The demand for senior assistance programs has surged in Orange County, since the start of the COVID-19 pandemic nearly two years ago.
Namely, for food programs, according to county officials in response to Voice of OC questions in December.
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“The County Office on Aging programs have seen a 30-50 percent increase in demand compared to pre-pandemic levels, particularly with senior nutrition,” said county spokesperson Molly Nichelson in a written response that month.
The numbers were “primarily attributed to COVID emergency response, but it provides a window into the overall need among the older adult population,” Nichelson wrote.
Near the start of the pandemic, between March and April of 2020, multiple food pantries across the county closed, leaving food banks like Second Harvest without a place to distribute, the Los Angeles Times reported then.
In August that year, Voice of OC met Estephania Najera, 64, at a food bank hosted by the Oak View ComUNIDAD community group in Huntington Beach. At the time, she said her husband recently had heart surgery; her arthritis became a major problem for her the year before, and that she lived “in fear of COVID because I don’t have insurance.”
“Everything that they [the food bank] give has helped me tremendously. I have lived in this neighborhood for 26 years,” Najera said.
She wasn’t the only person her age depending on such community resources.
“Food insecurity rose throughout the county exponentially, almost overnight.”Jim McAleer, a former CalOptima board director and CEO of Alzheimer’s Orange County, who has pressed for a local strategic response to senior issues such as this
At the time, that demand laid bare just what kind of problem, exactly, the county had on its hands – a problem that would only worsen without a proper strategic response, McAleer said.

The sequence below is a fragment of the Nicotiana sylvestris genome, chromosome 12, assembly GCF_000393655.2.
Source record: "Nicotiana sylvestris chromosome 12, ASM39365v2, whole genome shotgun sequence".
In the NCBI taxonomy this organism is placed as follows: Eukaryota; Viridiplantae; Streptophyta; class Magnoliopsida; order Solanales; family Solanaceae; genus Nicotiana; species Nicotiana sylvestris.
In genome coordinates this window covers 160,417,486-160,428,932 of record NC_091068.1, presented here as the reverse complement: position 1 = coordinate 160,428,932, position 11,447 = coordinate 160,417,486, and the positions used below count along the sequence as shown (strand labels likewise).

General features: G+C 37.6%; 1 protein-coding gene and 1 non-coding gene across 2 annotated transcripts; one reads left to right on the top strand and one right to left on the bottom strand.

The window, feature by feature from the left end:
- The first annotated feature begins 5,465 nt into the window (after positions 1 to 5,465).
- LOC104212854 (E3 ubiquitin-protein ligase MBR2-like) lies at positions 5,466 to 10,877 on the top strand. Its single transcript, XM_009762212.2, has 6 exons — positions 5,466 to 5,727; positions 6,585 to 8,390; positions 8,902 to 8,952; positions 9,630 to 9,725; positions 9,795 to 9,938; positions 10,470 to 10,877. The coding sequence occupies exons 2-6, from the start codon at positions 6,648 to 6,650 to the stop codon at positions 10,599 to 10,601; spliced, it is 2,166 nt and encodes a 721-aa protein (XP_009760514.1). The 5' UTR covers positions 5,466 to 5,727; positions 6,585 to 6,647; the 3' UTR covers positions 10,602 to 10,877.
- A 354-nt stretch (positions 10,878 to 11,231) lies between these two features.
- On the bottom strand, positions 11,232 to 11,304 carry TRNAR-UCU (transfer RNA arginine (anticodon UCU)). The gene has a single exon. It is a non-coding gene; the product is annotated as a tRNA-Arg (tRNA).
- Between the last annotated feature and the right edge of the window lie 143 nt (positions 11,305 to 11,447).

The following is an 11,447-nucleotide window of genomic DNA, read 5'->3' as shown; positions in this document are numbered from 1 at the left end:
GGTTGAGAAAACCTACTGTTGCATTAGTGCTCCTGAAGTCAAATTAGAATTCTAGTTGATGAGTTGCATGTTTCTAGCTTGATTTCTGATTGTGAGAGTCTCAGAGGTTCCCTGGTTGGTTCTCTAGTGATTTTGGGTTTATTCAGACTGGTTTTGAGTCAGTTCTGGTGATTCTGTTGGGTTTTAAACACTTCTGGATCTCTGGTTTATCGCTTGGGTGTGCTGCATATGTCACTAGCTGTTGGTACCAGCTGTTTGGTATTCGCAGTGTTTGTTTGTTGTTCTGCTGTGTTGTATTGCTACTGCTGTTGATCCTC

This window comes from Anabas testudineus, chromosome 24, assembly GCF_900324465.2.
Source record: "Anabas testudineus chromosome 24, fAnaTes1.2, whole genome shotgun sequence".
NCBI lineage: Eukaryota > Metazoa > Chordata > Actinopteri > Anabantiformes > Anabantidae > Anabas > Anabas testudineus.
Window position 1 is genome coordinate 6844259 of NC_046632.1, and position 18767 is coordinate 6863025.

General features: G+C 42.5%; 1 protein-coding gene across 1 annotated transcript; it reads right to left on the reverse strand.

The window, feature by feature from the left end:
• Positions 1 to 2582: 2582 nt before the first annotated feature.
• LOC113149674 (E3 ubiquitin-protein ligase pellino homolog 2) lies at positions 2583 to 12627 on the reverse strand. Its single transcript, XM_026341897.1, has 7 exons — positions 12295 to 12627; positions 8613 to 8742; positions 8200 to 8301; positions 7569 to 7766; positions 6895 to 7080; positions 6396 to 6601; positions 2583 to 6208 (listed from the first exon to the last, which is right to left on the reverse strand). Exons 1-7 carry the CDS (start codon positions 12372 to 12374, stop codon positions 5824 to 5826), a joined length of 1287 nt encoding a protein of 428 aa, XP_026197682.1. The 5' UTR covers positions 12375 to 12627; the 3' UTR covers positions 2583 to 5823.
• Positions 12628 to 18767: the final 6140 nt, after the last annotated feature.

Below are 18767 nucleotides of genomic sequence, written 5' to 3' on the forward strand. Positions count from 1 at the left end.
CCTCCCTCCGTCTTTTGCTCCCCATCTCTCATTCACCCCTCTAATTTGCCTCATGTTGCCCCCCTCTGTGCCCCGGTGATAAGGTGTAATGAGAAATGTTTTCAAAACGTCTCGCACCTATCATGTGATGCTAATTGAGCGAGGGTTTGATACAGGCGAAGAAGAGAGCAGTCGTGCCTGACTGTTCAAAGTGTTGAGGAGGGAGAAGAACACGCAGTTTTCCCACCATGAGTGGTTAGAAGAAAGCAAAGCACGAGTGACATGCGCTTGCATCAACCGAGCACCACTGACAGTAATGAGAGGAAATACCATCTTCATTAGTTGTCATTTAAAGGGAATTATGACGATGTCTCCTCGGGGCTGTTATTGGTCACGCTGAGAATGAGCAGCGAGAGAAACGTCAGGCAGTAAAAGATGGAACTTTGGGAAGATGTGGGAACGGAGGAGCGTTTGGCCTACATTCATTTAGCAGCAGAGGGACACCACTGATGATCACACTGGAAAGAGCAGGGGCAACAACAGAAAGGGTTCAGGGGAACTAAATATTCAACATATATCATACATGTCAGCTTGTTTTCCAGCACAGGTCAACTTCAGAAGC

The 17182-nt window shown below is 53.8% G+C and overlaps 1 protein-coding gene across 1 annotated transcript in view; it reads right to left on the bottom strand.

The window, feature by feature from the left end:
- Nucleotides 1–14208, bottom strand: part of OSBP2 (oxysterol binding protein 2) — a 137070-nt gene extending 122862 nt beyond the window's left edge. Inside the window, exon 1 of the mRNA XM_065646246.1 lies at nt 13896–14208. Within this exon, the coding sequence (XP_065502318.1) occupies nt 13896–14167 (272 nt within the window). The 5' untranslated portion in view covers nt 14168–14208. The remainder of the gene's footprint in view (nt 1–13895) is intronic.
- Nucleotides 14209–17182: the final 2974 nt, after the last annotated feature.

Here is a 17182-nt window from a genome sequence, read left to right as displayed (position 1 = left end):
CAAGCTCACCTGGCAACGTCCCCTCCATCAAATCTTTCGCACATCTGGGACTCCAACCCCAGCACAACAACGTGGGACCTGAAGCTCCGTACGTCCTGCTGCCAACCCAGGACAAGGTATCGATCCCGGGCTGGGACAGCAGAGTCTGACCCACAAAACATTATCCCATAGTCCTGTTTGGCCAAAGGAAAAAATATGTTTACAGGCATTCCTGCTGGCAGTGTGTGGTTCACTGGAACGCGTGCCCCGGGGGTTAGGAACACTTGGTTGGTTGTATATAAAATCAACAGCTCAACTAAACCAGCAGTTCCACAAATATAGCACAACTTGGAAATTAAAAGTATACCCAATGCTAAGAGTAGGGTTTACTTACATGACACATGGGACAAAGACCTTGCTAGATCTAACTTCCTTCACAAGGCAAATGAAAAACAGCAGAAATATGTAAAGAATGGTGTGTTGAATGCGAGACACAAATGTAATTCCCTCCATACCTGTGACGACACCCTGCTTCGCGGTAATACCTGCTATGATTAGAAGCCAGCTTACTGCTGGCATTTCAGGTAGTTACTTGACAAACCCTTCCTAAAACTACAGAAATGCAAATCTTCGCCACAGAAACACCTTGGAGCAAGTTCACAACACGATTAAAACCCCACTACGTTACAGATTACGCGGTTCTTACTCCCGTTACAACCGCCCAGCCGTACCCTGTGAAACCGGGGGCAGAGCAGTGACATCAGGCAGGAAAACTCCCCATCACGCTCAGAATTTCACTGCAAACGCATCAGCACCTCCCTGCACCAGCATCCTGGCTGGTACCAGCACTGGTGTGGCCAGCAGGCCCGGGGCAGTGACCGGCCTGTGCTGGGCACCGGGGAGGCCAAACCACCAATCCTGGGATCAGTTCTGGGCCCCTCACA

Around 20,000 seniors in Orange County also rely on programs offered by CalOptima, the agency which administers the county health plan for the poor, according to agency spokesperson Janis Rizutto, responding to questions in December.
Such programs include PACE, a long-term health care program aimed at helping older adults remain independent which provides preventive, primary, acute and long-term healthcare services.
Some of those poorer seniors also rely on the CalOptima’s OneCare Connect and OneCare plans, which combine Medicare and Medi-Cal benefits, as well as Community-Based Adult Services, which are daytime health care services for individuals with chronic conditions, Rizutto said.
Senior food insecurity, as well as issues around health care and elderly-accessible transportation, already existed before the virus, McAleer said.
“Now it’s on everyone’s radar.”
With noteworthy timing.
Orange County’s senior population will surge as early as the 2040s and will continue to in the following decades while younger age groups stagnate – if not shrink – in comparison, according to local and statewide research.
To put it simply: Orange County will feel a senior boom around the mid-century.